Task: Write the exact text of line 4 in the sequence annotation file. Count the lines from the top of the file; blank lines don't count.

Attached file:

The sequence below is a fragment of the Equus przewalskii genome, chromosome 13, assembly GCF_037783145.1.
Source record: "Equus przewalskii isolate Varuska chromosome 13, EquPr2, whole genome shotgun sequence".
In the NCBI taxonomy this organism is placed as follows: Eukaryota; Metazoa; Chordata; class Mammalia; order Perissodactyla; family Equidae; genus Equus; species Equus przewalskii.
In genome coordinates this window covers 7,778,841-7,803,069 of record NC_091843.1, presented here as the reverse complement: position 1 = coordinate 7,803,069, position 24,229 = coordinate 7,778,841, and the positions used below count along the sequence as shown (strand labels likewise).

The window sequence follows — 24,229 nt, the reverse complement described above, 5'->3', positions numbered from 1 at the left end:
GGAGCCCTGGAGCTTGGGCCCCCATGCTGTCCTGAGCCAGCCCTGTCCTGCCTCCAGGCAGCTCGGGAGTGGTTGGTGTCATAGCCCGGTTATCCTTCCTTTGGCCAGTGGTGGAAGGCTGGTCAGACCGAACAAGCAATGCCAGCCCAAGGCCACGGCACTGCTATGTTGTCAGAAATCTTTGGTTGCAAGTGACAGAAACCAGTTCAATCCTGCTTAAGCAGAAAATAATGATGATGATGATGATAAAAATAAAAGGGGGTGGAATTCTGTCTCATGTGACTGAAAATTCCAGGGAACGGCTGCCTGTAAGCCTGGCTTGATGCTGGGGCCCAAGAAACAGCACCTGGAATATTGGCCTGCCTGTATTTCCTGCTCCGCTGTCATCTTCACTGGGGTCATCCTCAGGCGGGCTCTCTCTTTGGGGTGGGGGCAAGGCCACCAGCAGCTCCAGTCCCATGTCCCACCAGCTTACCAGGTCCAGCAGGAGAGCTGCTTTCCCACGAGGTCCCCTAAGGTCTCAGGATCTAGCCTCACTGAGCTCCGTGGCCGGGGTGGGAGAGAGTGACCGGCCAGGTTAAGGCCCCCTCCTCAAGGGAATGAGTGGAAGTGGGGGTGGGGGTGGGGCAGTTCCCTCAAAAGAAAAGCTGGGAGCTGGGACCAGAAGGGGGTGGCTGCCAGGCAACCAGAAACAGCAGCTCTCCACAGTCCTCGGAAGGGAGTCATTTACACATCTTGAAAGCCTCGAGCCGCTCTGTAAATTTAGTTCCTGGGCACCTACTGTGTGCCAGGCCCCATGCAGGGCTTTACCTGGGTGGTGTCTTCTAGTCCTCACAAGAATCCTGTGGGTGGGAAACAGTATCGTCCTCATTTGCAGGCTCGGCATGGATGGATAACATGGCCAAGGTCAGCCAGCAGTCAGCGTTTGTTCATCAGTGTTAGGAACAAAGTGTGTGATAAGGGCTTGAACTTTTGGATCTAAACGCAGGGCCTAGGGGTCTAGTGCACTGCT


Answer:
In genome coordinates this window covers 7,778,841-7,803,069 of record NC_091843.1, presented here as the reverse complement: position 1 = coordinate 7,803,069, position 24,229 = coordinate 7,778,841, and the positions used below count along the sequence as shown (strand labels likewise).